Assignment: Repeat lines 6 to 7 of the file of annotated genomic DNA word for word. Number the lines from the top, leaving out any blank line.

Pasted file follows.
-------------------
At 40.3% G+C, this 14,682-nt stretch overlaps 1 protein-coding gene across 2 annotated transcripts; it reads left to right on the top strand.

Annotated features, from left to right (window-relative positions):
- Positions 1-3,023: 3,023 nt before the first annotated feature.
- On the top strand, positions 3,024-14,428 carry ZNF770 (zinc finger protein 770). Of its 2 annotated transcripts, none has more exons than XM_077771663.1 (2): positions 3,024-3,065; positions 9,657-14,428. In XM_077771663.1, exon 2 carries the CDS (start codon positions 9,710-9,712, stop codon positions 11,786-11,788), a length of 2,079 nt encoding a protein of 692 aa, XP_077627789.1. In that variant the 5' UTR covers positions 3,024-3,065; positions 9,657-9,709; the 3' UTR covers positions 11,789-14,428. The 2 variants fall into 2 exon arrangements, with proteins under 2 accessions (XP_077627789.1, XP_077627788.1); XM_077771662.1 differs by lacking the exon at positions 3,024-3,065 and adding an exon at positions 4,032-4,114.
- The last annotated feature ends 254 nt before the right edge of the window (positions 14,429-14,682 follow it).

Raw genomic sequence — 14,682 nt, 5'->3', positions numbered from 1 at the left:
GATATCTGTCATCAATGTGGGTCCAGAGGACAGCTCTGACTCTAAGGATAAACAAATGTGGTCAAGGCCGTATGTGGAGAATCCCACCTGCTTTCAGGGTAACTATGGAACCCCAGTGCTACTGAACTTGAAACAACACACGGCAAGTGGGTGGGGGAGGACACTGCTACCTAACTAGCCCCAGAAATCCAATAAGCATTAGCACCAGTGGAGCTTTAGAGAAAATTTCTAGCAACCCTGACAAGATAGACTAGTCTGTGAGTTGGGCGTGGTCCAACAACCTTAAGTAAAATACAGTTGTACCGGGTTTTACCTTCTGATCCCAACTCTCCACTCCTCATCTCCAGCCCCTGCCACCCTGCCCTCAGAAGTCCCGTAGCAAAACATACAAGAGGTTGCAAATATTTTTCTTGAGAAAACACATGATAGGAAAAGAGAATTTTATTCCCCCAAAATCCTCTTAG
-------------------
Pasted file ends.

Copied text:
Raw genomic sequence — 14,682 nt, 5'->3', positions numbered from 1 at the left:
GATATCTGTCATCAATGTGGGTCCAGAGGACAGCTCTGACTCTAAGGATAAACAAATGTGGTCAAGGCCGTATGTGGAGAATCCCACCTGCTTTCAGGGTAACTATGGAACCCCAGTGCTACTGAACTTGAAACAACACACGGCAAGTGGGTGGGGGAGGACACTGCTACCTAACTAGCCCCAGAAATCCAATAAGCATTAGCACCAGTGGAGCTTTAGAGAAAATTTCTAGCAACCCTGACAAGATAGACTAGTCTGTGAGTTGGGCGTGGTCCAACAACCTTAAGTAAAATACAGTTGTACCGGGTTTTACCTTCTGATCCCAACTCTCCACTCCTCATCTCCAGCCCCTGCCACCCTGCCCTCAGAAGTCCCGTAGCAAAACATACAAGAGGTTGCAAATATTTTTCTTGAGAAAACACATGATAGGAAAAGAGAATTTTATTCCCCCAAAATCCTCTTAG